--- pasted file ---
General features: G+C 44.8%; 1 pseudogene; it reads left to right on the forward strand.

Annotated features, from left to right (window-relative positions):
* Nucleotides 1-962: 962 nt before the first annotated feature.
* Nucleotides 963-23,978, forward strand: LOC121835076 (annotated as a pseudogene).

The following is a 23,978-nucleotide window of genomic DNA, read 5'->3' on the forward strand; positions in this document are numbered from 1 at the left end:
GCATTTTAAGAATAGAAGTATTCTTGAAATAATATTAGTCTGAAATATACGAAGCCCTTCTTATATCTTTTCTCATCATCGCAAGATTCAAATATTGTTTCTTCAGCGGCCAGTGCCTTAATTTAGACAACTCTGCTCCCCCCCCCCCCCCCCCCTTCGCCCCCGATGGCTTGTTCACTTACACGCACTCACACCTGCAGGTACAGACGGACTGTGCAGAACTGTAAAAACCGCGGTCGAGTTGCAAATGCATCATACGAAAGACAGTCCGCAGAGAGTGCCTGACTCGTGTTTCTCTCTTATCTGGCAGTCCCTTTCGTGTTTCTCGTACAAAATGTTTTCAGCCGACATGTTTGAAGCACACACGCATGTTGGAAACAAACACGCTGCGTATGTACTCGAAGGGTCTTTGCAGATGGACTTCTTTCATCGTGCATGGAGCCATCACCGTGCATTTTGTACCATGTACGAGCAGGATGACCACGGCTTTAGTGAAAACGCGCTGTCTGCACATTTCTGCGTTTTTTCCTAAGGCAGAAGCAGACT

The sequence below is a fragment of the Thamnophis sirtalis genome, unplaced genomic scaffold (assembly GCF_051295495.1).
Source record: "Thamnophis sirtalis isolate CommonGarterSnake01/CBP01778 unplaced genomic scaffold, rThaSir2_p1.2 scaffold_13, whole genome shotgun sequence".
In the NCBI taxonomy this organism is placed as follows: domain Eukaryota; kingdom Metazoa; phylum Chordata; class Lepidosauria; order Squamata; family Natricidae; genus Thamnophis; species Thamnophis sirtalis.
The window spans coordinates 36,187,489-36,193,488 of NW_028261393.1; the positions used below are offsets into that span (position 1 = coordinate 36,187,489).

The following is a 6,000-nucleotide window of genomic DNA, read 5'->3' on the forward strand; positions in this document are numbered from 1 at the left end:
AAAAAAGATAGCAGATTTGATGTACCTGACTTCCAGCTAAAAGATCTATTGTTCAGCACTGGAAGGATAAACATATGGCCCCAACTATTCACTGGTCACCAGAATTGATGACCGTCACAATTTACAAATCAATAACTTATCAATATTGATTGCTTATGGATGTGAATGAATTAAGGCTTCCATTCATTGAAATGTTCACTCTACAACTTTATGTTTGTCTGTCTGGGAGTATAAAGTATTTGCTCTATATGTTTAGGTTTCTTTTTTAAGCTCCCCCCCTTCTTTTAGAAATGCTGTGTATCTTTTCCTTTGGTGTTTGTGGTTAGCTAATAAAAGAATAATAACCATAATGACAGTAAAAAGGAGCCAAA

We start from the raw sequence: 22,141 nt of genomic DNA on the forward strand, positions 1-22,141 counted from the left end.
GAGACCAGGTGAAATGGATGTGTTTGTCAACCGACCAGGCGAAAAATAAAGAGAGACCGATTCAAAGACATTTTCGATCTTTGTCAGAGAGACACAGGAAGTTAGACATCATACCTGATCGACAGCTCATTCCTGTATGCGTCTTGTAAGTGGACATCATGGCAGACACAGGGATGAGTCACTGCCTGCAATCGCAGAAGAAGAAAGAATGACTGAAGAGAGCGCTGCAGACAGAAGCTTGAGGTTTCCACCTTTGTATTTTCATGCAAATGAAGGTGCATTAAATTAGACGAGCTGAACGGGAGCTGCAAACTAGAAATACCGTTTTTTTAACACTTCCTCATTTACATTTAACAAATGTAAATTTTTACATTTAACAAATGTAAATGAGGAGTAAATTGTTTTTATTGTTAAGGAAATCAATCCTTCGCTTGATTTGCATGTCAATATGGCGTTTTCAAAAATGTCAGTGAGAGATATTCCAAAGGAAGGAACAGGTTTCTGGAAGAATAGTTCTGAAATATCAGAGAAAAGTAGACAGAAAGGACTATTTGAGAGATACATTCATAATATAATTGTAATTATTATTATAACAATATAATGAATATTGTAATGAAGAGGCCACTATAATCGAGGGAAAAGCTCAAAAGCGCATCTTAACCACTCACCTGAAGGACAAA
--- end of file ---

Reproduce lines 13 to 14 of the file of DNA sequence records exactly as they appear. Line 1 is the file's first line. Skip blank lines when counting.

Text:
We start from the raw sequence: 22,141 nt of genomic DNA on the forward strand, positions 1-22,141 counted from the left end.
GAGACCAGGTGAAATGGATGTGTTTGTCAACCGACCAGGCGAAAAATAAAGAGAGACCGATTCAAAGACATTTTCGATCTTTGTCAGAGAGACACAGGAAGTTAGACATCATACCTGATCGACAGCTCATTCCTGTATGCGTCTTGTAAGTGGACATCATGGCAGACACAGGGATGAGTCACTGCCTGCAATCGCAGAAGAAGAAAGAATGACTGAAGAGAGCGCTGCAGACAGAAGCTTGAGGTTTCCACCTTTGTATTTTCATGCAAATGAAGGTGCATTAAATTAGACGAGCTGAACGGGAGCTGCAAACTAGAAATACCGTTTTTTTAACACTTCCTCATTTACATTTAACAAATGTAAATTTTTACATTTAACAAATGTAAATGAGGAGTAAATTGTTTTTATTGTTAAGGAAATCAATCCTTCGCTTGATTTGCATGTCAATATGGCGTTTTCAAAAATGTCAGTGAGAGATATTCCAAAGGAAGGAACAGGTTTCTGGAAGAATAGTTCTGAAATATCAGAGAAAAGTAGACAGAAAGGACTATTTGAGAGATACATTCATAATATAATTGTAATTATTATTATAACAATATAATGAATATTGTAATGAAGAGGCCACTATAATCGAGGGAAAAGCTCAAAAGCGCATCTTAACCACTCACCTGAAGGACAAA